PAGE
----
Anyone who has opened an account has run the gantlet of questions that are used in the event of entering its password incorrectly. (We deplore the use of passwords so when we are forced to create them we use some variation of “dumb idea” or “dongle” (a dongle is a small device able to be connected to and used with a computer, especially to allow access to wireless broadband or use of protected software).) In our case, we have had to provide the answers to such questions as “Who was your favorite elementary school teacher?”, “What was the model of your first car?”, or “What was your mother’s maiden name?” Most recently we had to provide several answers to such arcane questions that we laughed. Fortunately, this is such a widespread nuisance that it has resulted in some humorous suggestions.
The police brutality that killed George Floyd in Minneapolis was inexcusable. But the injuries during the demonstrations that followed it were also inexcusable. Many of those injuries were caused by police shooting the demonstrations with rubber bullets. Those bullets are HARD, not the soft Nerf projectiles that children play with. They don’t just sting a little, they cause permanent injuries, especially to eyes. One young man, who was trying to bring peace to the demonstrations, was shot in the groin, destroying one testicle. Any man hearing this story would shudder. Hopefully, rubber bullets will soon be banned.
It happens so often that it even has a name: “Wrap Rage”. But it isn’t funny. And the main culprit is plastic, which is frequently so strong that it requires a sharp knife and a lot of muscle. Sometimes the packaging is even stronger than the product inside. This situation is perfect for a visit to an emergency room, which these days likely is full of victims of the coronavirus. Frequently the culprit is clamshell packaging, which may be fine for protecting the product inside, but equally fine for injuring the purchaser.
Anyone with a mailing address is bombarded with requests for donations for a variety of causes. In particular, as Americans, we depend on our armed forces to keep us safe from attacks from unfriendly foreign countries. There are numerous organizations that raise money to help veterans, and the messages in their mail campaigns are often heart-rending. And there is a large variety of other causes, e.g., frightful diseases or conditions, who have similar mail campaigns. This situation is ideal for scammers. A popular scam is to send a target person a check, and when the person cashes it a process starts that steals money from him/her. In our case, fortunately, the check was from a valid charity that we had contributed to, off-and-on, in the past. But this is the first time that we had received a check. It was a small amount, but we wonder why the Veterans of Foreign Wars has done this at this time. We will not cash this check because it will give whoever sent it to me my account number.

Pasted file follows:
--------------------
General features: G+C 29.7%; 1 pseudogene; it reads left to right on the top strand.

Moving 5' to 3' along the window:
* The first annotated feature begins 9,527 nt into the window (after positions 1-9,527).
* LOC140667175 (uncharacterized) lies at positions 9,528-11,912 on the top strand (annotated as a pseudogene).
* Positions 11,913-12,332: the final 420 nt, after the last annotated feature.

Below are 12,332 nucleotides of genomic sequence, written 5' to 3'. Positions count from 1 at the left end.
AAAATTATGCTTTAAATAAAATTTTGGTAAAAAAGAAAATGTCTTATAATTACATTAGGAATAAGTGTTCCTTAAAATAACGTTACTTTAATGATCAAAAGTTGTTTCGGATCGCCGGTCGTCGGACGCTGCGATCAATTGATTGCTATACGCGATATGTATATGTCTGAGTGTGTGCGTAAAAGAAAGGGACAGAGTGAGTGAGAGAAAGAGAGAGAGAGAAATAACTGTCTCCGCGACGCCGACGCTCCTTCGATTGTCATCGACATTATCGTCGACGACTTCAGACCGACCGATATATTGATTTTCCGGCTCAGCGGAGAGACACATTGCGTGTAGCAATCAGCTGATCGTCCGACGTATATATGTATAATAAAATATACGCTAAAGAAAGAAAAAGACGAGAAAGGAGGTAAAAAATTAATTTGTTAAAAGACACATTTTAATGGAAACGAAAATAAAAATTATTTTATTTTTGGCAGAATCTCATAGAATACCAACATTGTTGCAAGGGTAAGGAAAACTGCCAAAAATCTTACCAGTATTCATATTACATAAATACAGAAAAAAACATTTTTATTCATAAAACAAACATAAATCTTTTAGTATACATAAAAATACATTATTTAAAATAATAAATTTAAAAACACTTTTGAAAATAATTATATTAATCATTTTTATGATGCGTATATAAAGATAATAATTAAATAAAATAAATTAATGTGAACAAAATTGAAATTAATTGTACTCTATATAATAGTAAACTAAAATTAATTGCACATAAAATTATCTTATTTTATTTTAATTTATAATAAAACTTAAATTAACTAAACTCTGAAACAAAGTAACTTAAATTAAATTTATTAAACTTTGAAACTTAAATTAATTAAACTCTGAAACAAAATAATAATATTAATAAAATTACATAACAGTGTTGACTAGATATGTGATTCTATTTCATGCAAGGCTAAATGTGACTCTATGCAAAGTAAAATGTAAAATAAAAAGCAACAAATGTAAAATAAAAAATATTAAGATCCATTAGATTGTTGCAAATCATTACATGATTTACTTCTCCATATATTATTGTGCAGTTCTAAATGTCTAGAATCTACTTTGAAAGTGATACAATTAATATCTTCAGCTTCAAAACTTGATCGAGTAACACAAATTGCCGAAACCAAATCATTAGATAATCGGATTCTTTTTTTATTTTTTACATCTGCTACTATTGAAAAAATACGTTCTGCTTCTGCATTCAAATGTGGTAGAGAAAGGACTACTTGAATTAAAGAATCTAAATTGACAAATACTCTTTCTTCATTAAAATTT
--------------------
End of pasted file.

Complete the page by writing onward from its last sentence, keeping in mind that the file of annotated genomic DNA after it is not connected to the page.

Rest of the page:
The millions of people with time on their hands can use that extra time to stay fit. We have noticed a big increase of runners and walkers in our neighborhood. We are fortunate to live in California, where the weather is usually good, whereas people living in areas with poor weather need to do their exercise indoors. Those who are already disciplined to do exercises like Pilates or Yoga may not need any extra gear, but others need equipment such as stationary bicycles. Whether or not you use such equipment, you need to be careful.
Grocery stores, in particular, deserve a lot of praise these days for their quick response to the challenges caused by the CoronaVirus. We personally experienced this in the case of using Instacart at our local Safeway. We actually were in touch with the staffer who was picking items from their shelves, and we could answer questions regarding the items he was choosing and make decisions in real-time
A half-page article in my newspaper (The Mercury News (part of the Bay Area News Group)) on March 24, 2020 is headlined “New Bladder Control Pill Sales May Surpass Adult Diapers By 2021”. These fake news stories appear regularly in many daily newspapers. It had the byline T.J. Roberts; possibly a fictitious person, since a Google search reveals no science journalist with that name. And it quotes Keith Graham, Manager of Call Center Operations for BladderMax, saying how it has exceeded their expectations. One would expect a quote from a noted urologist rather than the head of a “boiler room” telephone bank. fortunately, there are other watchers who are alert, such as Science Based Medicine. And there are legitimate bladder control pills, such as Myrbetriq and SagaPro (at a price one-tenth that of Myrbetriq). One wonders why a reputable newspaper would publish such an advertisement.